* fully disclose the group's political & legislative involvement
* fully disclose finances, particularly international finances, with third-party audits
* create a member-driven task force to set reasonable fees for retreats & "courses"
* dialogue openly with laity, the press & the public

Be Accountable
* publish -- and adhere to -- a set of ethics
* publish -- and adhere to -- all fees & donation policies
* oversee clergy & other agents with governing boards
* if any group agent acts unethically or illegally, take full responsibility

Advocate Freedom
* allow open questioning of the leader's beliefs & practices
* Create a mechanism for modifying beliefs & practices
* create an elective or accountable structure of representation (as in most churches)
* promote freedom of speech within the group, without reprisals for contrary opinions
* promote academic freedom for clergy & scholars
* allow access to files/records held on members & public individuals
* advocate freedom to explore our spirituality without shunning or other repercussions
* avoid use of shame or guilt to control members

Provide Member Protections
* institute safeguards against members devoting damaging amounts of time, money & emotional resources to the group

Value Respect for Non-Members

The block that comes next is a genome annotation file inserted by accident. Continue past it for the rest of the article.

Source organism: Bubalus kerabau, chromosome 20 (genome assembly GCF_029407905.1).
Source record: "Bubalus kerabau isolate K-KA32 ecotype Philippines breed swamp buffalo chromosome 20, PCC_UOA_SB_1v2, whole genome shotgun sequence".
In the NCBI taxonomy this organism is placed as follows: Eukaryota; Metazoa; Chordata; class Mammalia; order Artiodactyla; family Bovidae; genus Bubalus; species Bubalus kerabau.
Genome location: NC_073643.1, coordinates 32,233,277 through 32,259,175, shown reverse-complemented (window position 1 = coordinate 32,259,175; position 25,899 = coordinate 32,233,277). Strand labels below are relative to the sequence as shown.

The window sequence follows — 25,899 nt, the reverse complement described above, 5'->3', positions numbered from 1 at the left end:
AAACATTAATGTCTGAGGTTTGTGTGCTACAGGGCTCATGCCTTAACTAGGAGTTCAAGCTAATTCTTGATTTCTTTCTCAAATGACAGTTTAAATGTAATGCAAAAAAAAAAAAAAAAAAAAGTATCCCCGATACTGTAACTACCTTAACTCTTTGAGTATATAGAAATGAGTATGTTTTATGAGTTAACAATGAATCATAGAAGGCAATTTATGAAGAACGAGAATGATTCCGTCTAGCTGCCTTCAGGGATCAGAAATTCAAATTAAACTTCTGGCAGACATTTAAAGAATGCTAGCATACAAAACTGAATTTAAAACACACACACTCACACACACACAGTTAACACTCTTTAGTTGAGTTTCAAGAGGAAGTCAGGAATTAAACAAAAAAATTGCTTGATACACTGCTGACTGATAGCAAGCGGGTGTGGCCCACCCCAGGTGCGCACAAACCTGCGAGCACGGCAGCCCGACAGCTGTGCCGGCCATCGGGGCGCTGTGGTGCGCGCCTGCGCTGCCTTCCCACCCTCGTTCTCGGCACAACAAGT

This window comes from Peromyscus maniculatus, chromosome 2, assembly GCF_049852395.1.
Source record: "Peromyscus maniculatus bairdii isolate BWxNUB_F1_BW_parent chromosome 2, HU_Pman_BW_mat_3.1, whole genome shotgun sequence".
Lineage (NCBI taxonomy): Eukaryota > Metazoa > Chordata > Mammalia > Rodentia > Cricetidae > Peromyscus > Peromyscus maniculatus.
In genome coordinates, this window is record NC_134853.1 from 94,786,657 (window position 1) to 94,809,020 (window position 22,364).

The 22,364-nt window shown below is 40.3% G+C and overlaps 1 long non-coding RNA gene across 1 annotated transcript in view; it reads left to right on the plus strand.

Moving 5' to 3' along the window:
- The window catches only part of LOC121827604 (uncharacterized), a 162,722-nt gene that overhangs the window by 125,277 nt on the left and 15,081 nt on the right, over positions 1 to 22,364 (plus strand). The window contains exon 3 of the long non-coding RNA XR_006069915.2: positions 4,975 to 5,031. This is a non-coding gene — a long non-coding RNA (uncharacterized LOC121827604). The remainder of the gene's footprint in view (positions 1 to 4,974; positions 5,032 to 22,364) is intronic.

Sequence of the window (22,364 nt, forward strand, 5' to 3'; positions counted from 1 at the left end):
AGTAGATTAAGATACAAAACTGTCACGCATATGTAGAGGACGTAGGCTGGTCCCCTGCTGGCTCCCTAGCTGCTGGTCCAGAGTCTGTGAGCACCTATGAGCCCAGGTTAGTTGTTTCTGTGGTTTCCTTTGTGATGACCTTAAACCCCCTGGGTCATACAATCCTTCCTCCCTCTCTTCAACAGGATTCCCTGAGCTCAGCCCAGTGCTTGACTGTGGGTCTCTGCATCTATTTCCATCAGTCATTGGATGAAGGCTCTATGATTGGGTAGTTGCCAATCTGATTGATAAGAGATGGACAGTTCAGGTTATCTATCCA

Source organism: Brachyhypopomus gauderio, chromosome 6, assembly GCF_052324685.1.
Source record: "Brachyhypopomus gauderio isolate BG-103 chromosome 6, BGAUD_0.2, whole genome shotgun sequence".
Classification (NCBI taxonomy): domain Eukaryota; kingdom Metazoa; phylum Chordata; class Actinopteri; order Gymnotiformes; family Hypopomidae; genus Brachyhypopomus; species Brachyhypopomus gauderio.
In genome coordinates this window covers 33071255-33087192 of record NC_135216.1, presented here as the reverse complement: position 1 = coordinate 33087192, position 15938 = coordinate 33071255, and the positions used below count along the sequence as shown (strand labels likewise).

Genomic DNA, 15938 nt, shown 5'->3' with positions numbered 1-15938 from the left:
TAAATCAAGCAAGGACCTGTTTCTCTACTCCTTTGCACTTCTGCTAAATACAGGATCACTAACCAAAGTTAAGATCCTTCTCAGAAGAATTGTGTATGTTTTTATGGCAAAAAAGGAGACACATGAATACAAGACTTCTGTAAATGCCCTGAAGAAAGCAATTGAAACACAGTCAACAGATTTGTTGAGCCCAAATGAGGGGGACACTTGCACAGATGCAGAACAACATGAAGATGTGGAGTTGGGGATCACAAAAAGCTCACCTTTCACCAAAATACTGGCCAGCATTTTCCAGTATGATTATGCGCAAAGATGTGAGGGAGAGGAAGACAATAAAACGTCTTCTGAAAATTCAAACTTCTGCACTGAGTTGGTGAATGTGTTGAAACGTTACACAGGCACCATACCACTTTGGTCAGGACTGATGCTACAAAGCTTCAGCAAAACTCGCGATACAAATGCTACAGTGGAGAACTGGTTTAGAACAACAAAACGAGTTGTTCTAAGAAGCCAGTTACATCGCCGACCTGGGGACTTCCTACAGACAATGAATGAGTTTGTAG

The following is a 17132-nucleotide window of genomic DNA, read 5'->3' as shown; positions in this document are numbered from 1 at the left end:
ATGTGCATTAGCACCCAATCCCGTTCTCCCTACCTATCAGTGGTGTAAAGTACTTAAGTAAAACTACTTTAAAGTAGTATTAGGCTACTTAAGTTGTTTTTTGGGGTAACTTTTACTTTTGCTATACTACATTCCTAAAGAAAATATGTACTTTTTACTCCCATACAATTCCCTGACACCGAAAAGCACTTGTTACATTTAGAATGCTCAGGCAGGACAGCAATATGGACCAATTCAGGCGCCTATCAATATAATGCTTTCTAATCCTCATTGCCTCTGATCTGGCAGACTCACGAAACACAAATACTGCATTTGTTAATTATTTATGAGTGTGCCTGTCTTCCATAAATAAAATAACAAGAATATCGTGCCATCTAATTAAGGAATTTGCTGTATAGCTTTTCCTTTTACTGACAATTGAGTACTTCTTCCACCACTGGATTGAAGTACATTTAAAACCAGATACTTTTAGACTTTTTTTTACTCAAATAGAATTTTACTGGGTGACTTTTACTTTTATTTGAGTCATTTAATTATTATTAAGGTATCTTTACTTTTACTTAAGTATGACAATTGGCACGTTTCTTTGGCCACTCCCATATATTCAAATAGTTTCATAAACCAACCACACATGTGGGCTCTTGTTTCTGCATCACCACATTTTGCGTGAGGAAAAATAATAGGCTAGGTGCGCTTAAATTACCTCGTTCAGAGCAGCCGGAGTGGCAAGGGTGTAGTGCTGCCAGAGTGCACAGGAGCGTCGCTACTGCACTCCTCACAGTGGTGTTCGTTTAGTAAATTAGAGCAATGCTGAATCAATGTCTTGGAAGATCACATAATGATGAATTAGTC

* foster a systemic respect for other spiritual traditions & non-members
* foster a systemic respect for the rule of law, rather than the belief the ends justify the means
* foster a systemic respect for members' families, whether they are members or not
* foster a systemic practice of charity & support to the less fortunate
* encourage members to live or socialize with non-group members

Provide Informed Consent
* fully disclose negative side-effects of group's mind-altering or medical techniques
* undertake real efforts to address & heal side-effects
* accept financial responsibility for members suffering side-effects

Imagine a cult that acted with this kind of integrity.

That's a spiritual organization I could be proud of.

And I'm not willing to accept anything less.

I'm sure readers will think of more bottom-line policies for successful non-cults. Please feel free to suggest them in comments below or by emailing or private messaging me.

John M. Knapp, LMSW
Knapp Family Counseling
Spiritual & Cultic Abuse: Healing. Prevention. Research.

Re: Memo to Cult Leaders: How NOT to Be a Cult
Posted by: solea13 ()
Date: June 24, 2008 10:13PM

I like this list of rules on how not to be a cult very much! You've covered a lot. There are a few people in my organization who should see this.

Thanks John. If I think of anything to add I will let you know.


Edited 1 time(s). Last edit at 06/24/2008 10:13PM by solea13.